This toolkit, developed with support from The SCAN Foundation and the Milbank Memorial Fund, provides a targeted menu of LTSS reform strategies adopted by state innovators that may be replicated by other states. It identifies concrete policy strategies, operational steps, and federal and state authorities that states have used to advance their LTSS reforms. It also highlights opportunities and challenges that states faced in designing and implementing reforms. Read More →

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Sarah Dohl
Health Leaders Media: Using Personal Financial Data to Improve Healthcare

Using such data as a source of social determinants of health information can boost the accuracy of population risk predictions.

It’s no surprise when your mailbox is full of credit card offers or coupons and catalogues from your favorite stores. After all, it’s fairly common knowledge that credit reporting agencies like Experian and Equifax (which recently made headlines for a massive data breach) provide your purchasing data to companies for direct marketing purposes.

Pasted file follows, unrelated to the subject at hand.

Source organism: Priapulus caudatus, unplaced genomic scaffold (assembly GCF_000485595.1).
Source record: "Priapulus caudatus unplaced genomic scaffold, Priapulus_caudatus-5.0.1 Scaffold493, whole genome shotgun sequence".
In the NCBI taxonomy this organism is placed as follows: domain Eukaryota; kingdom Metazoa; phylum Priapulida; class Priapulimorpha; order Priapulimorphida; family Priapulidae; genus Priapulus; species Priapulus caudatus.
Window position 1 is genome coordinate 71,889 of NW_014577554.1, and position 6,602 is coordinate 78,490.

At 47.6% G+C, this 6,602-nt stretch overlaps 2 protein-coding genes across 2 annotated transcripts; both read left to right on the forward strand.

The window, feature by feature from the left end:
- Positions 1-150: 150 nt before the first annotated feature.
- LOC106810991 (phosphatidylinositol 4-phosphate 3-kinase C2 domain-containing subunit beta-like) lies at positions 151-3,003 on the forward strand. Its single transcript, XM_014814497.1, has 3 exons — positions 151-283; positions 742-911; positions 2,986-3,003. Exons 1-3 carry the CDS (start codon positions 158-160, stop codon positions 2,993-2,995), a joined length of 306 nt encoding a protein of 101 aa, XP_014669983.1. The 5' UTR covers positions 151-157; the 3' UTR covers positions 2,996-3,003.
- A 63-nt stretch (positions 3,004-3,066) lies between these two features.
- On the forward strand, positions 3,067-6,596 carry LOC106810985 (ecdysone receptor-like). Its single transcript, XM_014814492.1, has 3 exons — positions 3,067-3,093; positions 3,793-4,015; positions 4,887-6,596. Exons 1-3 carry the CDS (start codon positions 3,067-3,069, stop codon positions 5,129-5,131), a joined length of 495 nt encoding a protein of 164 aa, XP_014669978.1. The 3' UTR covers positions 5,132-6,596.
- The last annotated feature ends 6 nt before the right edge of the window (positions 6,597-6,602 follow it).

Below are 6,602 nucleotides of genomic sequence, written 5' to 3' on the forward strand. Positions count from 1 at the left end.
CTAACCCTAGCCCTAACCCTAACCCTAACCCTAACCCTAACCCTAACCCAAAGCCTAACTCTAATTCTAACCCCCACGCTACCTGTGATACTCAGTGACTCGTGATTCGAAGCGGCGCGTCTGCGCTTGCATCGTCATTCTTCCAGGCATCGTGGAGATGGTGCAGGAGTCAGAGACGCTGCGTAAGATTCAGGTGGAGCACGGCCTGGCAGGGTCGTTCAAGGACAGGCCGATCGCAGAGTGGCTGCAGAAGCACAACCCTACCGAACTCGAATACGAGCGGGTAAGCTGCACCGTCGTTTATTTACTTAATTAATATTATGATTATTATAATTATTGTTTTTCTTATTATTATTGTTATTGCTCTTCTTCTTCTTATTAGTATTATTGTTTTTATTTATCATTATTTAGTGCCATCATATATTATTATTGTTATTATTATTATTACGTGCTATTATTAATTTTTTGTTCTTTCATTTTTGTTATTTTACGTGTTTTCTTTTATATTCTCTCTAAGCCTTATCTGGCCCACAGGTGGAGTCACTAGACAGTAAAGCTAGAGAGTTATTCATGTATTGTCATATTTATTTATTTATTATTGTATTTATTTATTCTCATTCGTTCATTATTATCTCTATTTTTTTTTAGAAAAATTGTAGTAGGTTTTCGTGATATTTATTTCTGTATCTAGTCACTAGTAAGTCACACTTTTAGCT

But what if healthcare providers could tap into that data too? How might it be added to claims and clinical data to better predict population health risk? Read More →

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Sarah Dohl
Renal and Urology News: New Guidelines Redefine Hypertension

Newly released guidelines from the American Heart Association and the American College of Cardiology lower the blood pressure (BP) cutoff for hypertension diagnosis from 140/90 mm Hg to 130/80 mm Hg.

The term prehypertension is no longer recommended. Instead, stage 1 hypertension will refer to levels of 130 to 139 mm Hg systolic or 80 to 89 mm Hg diastolic pressure; 120 to 129 mm Hg systolic and diastolic less than 80 is considered “elevated.” By lowering the cutoff, nearly half of American adults, particularly the younger individuals, will now be considered hypertensive. Read More →